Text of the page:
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ASSOCIATION FOR
INFORMATION SYSTEMS

AIS SAAISSAC

The South African Institute for Computer Scientists and Information Technologists (SAICSIT) decided at its council meeting and business meetings in October 2011 to investigate the possibility of forming closer (formal) ties with the Association for Information Systems (AIS). After permission was obtained from the AIS, it was decided In October 2012 to actuate this decision by the chartering of a Southern African chapter of the AIS as an independent body with close ties with SAICSIT. The chapter was officially constituted at the annual SAICSIT conference on 3 October 2012, in Centurion, Tshwane. The name of the chapter is AISSAC (AIS Southern African Chapter).

AISSAC is IS-focused and its mission is to facilitate close ties with the wider IS community worldwide. It provides a platform for discussion groups and regional seminars and workshops in all areas of IS, for example HCI, E-learning, ICT4D, BI and DW, Enterprise Architecture, and the theory and philosophy of IS.

1. Summary of proposed benefits and costs (resources and dues for members)

Currently, IS forms part of Computer Science departments in many institutions in Southern Africa, and limited IS specific opportunities for networking, collaborating, reading papers and publishing articles exist locally. No other dedicated IS academic society exists in Southern Africa. Therefore, AISSAC provides an academic platform for IS academics and researchers. Membership of the AIS is required. No extra membership fees are charged for AISSAC membership, and the members of the organising body's costs are carried by their departments or institutions since the activities form part of their usual academic citizenship. AISSAC promotes the status of IS as an independent discipline in the region.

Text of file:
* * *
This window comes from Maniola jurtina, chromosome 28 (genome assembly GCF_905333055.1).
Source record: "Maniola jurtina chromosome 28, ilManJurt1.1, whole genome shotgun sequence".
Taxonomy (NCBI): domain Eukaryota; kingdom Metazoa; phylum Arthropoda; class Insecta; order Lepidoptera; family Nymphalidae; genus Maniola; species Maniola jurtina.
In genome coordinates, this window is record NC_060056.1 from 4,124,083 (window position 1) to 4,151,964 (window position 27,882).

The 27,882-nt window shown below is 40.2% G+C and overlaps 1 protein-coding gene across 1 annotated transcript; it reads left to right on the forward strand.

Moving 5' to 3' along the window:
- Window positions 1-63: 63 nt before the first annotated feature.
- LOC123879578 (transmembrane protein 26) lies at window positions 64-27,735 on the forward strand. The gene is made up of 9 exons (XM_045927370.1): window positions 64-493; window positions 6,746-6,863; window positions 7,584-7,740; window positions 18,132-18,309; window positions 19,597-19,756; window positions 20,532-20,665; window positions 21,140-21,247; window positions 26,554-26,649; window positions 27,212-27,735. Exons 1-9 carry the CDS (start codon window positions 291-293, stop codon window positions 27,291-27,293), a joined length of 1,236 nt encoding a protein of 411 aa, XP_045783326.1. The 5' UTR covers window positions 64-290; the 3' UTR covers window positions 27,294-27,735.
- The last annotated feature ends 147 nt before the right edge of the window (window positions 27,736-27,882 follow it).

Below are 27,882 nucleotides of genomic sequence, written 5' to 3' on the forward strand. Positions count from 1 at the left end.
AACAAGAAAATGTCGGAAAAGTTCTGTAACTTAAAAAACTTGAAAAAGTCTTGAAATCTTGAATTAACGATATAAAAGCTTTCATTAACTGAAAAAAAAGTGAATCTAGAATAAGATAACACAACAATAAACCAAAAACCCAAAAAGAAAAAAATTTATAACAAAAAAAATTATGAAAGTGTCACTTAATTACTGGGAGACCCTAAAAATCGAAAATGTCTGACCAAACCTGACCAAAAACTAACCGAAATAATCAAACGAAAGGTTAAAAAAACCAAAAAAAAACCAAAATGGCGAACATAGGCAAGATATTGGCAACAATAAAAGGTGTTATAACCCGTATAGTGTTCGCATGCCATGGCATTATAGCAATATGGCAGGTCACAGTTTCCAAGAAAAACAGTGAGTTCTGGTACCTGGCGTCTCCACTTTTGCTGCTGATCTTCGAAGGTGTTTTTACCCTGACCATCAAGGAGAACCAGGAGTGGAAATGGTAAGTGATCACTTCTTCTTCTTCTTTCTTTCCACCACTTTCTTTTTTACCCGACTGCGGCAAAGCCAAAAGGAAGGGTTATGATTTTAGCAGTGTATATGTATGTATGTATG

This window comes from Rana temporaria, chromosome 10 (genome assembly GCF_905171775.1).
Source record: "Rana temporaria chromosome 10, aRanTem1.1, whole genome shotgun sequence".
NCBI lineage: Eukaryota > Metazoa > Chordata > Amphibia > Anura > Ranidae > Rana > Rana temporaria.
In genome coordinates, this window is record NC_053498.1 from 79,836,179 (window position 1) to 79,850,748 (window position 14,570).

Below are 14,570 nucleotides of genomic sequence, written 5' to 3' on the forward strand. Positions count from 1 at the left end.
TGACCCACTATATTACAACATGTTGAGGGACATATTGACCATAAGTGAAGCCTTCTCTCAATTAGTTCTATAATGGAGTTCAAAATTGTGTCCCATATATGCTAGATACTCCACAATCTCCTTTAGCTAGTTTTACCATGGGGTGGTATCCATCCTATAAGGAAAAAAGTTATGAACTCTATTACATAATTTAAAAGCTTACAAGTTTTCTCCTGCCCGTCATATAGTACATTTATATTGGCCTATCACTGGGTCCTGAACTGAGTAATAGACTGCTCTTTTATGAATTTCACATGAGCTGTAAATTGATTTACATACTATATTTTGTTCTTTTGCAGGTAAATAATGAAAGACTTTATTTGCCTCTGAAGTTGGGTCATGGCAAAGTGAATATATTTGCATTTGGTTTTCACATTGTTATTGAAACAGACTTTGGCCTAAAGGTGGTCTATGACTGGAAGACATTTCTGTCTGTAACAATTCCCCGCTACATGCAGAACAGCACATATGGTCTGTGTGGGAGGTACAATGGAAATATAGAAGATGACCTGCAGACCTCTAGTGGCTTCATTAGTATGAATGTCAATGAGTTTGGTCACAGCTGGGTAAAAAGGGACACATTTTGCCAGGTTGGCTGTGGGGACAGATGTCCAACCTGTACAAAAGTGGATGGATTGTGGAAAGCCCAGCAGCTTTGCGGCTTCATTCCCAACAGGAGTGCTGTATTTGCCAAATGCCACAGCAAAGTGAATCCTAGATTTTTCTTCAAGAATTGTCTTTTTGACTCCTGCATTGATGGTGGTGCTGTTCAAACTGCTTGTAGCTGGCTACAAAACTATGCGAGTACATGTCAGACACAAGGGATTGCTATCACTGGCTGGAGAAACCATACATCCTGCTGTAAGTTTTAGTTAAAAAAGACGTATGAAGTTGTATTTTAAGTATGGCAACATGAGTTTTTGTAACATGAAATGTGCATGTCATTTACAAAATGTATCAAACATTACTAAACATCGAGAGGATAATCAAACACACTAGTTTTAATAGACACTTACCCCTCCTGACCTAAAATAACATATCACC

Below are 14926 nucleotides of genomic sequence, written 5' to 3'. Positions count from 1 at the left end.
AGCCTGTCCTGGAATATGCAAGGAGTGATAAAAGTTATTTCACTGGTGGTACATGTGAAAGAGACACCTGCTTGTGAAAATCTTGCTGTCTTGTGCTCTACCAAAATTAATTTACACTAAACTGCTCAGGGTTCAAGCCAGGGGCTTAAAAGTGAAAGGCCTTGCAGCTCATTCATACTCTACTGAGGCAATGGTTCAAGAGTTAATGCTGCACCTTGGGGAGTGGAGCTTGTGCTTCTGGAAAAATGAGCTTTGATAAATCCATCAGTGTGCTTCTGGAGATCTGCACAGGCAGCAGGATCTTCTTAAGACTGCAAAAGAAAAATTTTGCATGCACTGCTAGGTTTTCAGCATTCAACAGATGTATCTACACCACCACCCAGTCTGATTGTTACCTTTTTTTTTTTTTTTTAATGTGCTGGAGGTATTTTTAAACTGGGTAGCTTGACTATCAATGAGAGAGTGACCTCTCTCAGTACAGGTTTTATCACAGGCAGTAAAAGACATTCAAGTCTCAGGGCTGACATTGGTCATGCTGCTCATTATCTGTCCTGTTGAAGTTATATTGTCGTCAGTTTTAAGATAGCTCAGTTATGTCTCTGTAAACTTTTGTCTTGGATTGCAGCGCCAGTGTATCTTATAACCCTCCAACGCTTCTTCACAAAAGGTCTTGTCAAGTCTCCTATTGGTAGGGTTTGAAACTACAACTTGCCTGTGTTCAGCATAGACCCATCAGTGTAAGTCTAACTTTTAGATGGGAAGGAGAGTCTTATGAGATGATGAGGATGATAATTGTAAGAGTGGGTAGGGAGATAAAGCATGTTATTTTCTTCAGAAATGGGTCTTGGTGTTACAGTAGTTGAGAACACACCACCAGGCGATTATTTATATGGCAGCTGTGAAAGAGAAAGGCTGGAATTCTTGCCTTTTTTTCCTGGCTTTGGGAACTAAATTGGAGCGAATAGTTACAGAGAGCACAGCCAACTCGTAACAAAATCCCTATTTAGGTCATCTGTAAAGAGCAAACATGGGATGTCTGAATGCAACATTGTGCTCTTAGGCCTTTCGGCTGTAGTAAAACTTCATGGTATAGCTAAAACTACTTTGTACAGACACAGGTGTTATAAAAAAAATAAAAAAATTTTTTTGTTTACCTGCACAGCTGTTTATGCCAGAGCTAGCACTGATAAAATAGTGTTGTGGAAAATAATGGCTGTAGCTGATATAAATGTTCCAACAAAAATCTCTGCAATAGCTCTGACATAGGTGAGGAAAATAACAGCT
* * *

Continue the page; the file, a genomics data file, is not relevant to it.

2. Background (definition of the regional area)

Southern Africa consists of South Africa, Namibia, Botswana, Zimbabwe, Mozambique, Angola, Lesotho, Swaziland, Congo, Malawi, Mauritius, Seychelles, Zambia and Tanzania. Information Systems is taught at various higher education institutions in these countries, either in independent departments or as integrated units in larger computing or ICT schools. Scholars from these countries are invited to join the chapter and participate in its activities.

africa-map

 


The Republic of Angola
The Republic of Botswana
The Democratic Republic of Congo
The Kingdom of Lesotho
The Republic of Malawi
The Republic of Mauritius
The Republic of Mozambique
The Republic of Namibia
The Republic of Seychelles
The Republic of South Africa
The Kingdom of Swaziland
The United Republic of Tanzania
The Republic of Zambia
The Republic of Zimbabwe
 

Southern Africa

 

3. Positioning

SAICSIT is the main academic society for all computing disciplines (incl. IS) in South (and Southern) Africa (see http://www.saicsit.org.za/). The society is 30 years old and has its own accredited journal, The South African Computer Journal (SACJ). (See: Derrick G Kourie, The South African Computer Journal: 1989 to 2010, Transactions of the Royal Society of South Africa, Vol 65(2), ISSN: 2154-0098 (electronic) 0035-919X (paper), June 2010).

SAICSIT does not cater exclusively for the IS discipline, but is an umbrella organisation for Computer Science, IS, IT, Software Engineering and Hardware Engineering. More than 100 scholars attend the annual conference, and the acceptance rate is usually below 50%. Other South African societies in the field of Computer Science and Information Systems include the following: